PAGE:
Silicon Dreams review Silicon Dreams screenshot.


Need to know

What is it? Blade Runner's desk work turned into an intense interrogation game.
Expect to pay: $15/£12.50
Developer: James Patton, Clockwork Bird
Publisher: Clockwork Bird
Reviewed on: GeForce GTX 1650, AMD Ryzen 5 3550H, 8 GB RAM
Multiplayer: No
Out: Now
Link: Official site

Although Blade Runner has inspired three trillion and six movies, games, books, comics, albums, and cereals, only a tiny percentage of them have understood (or even tried to understand) the film. Hurling neon signs and Japanese words around does not constitute telling a cyberpunk story. Here, however, we have a game that not only understands Blade Runner, but thoroughly deserves to be mentioned alongside it. Y’know, like I just did.

The Voight-Kampff test is how blade runners determine whether an individual is human, or a human-seeming android. Silicon Dreams takes the idea of this test, and especially the machine involved in conducting it, and runs with it. It runs hard, it runs fast, and it runs with a hell of a lot of style. 

(Image credit: Clockwork Bird)

Your character is an android created with the sole purpose of running what is for legal reasons absolutely not a Voight-Kampff machine. Silicon Dreams (mostly) consists of a half dozen or so interrogations conducted with this machine. Usually you’ll be speaking with androids, but occasionally with a human. While you will at one point be inevitably tasked with determining whether somebody is human or android, the experience for the most part takes sharp turns into territory you’ll never see coming.

With no voice acting and relatively simple graphics, there is enormous pressure on the script. Which it lives up to—the writing is incredible. Somewhat ironically, each and every android I meet seems more human than most of the other characters I've met in other games.

The depth and texture of the interview subjects is a vital part of the experience. I’m being pulled in several directions at once. Every interview has an accompanying report to be filled in and, for androids, one of three choices must be made: Release, send for maintenance (which guarantees a memory wipe), or destroy. Things are not nearly as simple as they appear, of course.

The company I work for is the manufacturer of these androids, and holds no sympathy for androids that begin to evolve emotionally. The individuals themselves, of course, have no desire to be memory wiped or, indeed, to die. Yet as an android myself, I am expected to toe the company line at all times. It’s made clear that any attempt to defy my employers, or provision of information that contradicts their expectations (intentionally or otherwise), will immediately cast suspicion on me. I am assessed for my performance after every interview. If my rating falls too low, I will be destroyed and replaced.

(Image credit: Clockwork Bird)

Double Deckard

I think it's possible to fail in this way before the end, but I was more than invested enough to do everything I could to avoid that. During one sequence that you'll probably see coming a mile off, but is no less powerful for that, I was constantly on edge until it was made clear that I was allowed to carry on. Whether I was deciding the fate of somebody else, or worrying about my own, Silicon Dreams was full of dread.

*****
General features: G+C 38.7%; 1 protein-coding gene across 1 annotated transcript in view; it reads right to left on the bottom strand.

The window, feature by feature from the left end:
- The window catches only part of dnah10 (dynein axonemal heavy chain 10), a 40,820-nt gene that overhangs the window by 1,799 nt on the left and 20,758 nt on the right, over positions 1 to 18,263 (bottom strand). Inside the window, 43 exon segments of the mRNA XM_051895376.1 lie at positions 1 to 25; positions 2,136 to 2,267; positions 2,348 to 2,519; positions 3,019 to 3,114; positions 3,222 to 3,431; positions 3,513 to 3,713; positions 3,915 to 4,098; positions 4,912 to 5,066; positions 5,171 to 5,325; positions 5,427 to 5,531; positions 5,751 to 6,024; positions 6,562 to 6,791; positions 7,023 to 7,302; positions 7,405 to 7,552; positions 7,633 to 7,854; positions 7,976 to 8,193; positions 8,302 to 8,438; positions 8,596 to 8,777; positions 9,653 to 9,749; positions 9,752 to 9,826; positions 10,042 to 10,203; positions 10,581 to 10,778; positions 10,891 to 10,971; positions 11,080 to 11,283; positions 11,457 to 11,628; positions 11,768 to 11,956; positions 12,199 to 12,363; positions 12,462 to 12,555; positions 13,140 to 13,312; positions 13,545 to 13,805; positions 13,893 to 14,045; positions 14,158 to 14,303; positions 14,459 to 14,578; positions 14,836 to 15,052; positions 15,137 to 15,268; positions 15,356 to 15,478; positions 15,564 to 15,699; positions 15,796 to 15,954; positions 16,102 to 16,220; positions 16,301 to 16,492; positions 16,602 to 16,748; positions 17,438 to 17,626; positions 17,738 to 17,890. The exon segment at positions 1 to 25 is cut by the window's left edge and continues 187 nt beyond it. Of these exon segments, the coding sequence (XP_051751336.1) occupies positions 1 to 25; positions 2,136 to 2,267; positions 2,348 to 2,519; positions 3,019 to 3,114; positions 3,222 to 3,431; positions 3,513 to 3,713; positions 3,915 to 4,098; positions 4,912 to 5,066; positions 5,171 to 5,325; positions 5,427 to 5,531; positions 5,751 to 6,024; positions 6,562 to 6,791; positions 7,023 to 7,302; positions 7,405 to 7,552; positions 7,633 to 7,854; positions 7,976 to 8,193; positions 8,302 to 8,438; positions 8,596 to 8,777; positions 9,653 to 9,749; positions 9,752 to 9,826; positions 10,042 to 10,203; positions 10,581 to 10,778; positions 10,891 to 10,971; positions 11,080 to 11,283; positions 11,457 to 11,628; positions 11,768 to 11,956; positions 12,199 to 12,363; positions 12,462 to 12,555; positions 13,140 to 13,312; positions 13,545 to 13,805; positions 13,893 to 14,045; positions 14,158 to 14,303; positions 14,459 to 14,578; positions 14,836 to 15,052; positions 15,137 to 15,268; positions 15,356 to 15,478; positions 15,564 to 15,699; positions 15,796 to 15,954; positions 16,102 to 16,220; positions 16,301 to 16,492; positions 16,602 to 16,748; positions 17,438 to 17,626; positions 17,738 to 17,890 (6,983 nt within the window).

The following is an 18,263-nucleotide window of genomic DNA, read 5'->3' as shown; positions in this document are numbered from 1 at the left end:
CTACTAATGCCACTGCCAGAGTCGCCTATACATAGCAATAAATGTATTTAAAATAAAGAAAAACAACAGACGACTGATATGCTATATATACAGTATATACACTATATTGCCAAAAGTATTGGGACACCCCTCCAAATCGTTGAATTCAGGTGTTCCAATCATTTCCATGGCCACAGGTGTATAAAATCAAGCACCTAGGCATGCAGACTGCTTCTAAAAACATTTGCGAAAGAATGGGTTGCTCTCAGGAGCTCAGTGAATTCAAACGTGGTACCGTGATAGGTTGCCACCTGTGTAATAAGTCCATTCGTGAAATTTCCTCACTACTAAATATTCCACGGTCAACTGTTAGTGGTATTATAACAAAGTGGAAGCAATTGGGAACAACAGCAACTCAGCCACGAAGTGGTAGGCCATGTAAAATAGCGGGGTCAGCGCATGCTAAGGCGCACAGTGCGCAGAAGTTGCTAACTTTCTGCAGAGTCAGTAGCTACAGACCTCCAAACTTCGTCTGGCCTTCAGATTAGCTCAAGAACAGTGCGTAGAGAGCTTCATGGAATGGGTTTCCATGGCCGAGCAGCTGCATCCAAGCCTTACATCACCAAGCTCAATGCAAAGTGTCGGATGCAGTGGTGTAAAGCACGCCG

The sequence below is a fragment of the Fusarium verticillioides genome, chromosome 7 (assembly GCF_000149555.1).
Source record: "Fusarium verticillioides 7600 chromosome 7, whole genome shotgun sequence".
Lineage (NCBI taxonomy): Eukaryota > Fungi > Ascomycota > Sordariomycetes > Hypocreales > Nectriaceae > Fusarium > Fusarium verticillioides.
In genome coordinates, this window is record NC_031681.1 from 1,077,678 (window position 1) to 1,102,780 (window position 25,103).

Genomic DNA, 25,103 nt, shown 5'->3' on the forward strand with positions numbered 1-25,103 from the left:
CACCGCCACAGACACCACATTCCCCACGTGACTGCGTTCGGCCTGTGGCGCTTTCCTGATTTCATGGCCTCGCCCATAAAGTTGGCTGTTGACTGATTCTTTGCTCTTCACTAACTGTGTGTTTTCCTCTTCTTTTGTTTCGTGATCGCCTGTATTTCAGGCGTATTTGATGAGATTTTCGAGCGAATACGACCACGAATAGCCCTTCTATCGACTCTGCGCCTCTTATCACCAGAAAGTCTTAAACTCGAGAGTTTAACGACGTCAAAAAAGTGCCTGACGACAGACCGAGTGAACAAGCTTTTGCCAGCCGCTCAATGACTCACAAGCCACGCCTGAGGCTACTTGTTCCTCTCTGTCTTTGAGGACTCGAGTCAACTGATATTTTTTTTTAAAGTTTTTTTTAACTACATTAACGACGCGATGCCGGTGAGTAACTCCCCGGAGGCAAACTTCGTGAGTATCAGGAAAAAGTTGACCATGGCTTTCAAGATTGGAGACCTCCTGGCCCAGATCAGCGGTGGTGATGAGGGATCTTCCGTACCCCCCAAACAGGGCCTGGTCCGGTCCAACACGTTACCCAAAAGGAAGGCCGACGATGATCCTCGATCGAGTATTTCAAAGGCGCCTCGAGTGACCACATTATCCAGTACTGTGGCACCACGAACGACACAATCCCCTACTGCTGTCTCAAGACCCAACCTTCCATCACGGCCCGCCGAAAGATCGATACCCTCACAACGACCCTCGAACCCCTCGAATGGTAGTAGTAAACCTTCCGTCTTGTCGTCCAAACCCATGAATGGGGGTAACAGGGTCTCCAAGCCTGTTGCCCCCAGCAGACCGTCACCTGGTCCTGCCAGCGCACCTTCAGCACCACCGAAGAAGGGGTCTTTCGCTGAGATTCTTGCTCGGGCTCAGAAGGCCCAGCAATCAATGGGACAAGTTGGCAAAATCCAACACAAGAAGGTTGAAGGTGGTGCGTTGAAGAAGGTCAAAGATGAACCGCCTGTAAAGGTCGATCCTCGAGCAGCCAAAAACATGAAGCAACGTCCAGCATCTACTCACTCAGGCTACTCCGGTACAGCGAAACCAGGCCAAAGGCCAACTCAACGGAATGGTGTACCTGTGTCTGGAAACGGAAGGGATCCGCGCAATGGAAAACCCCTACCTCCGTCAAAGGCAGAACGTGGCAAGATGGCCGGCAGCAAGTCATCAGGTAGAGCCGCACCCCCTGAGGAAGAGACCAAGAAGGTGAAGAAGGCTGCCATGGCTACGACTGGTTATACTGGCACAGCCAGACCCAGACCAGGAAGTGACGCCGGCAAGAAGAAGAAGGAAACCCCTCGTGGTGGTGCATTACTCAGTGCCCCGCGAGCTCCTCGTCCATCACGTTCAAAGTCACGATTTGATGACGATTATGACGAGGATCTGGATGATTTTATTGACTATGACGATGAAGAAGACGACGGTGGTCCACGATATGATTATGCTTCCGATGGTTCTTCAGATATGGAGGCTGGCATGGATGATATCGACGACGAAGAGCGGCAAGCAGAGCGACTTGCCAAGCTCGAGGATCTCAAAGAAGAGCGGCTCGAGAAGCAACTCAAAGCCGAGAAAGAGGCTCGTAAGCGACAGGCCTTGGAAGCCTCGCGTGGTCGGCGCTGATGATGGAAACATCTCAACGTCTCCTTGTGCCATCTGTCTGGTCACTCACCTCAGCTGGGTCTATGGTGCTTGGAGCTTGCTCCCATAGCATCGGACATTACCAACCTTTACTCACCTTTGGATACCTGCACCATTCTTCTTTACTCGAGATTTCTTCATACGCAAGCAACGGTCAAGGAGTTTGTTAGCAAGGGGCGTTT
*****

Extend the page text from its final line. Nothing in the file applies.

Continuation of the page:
Appropriately enough, emotions are central to play. The interrogation machine you use displays the emotions that accompany the answers of interviewees, exposing lies and confirming truths. Certain android models are also supposed to have certain emotions limited or disabled, and the company expects you to report any deviations. Ingratiate yourself with the company enough, and you even unlock the ability to slowly induce an emotion of your choice.

(Image credit: Clockwork Bird)

I won't spoil any of the surprises, but I can give a few examples of the emotional journey Silicon Dreams took me on. During one interrogation, I was told that in order to get a truthful answer to an important question, I needed to induce fear in the subject. Hating myself for doing so, but considering it necessary, I locked down the shackles in the interview chair. The surprised interviewee immediately became distressed. I disengaged the shackles as soon as I had the info I needed.

During that particular interrogation, I was dangerously close to the scrapheap, so I sucked up to the company's wishes more than usual to save my shiny metal ass. That included wiping the android's memory, a decision I still regret even as I type this. As a final kick in the moral teeth, even then I only just scraped out a positive assessment.

(Image credit: Clockwork Bird)

Conversations twist and turn in unexpected ways. One android I decided to trash, then save, then at the end decided to trash but felt terrible about it; another, I sympathised with to the point where I decided that a memory wipe was the best option, and I was sad when the company destroyed him anyway; and another, the story that will stay with me the longest, was bittersweet. Through my actions, this android retained its personality but had its life expectancy suddenly blunted. The reason, which was revealed later, made me smile.

While typically subtle and smart, with allusions to working class life, Silicon Dreams could've done without the cringeworthy references to Blade Runner and Do Androids Dream of Electric Sheep? I also have mixed feelings about the first ending I got, which didn’t lead on smoothly from my final actions. Nonetheless, it’s an experience that will stay with me, and one that I know I’ll be going back to. 

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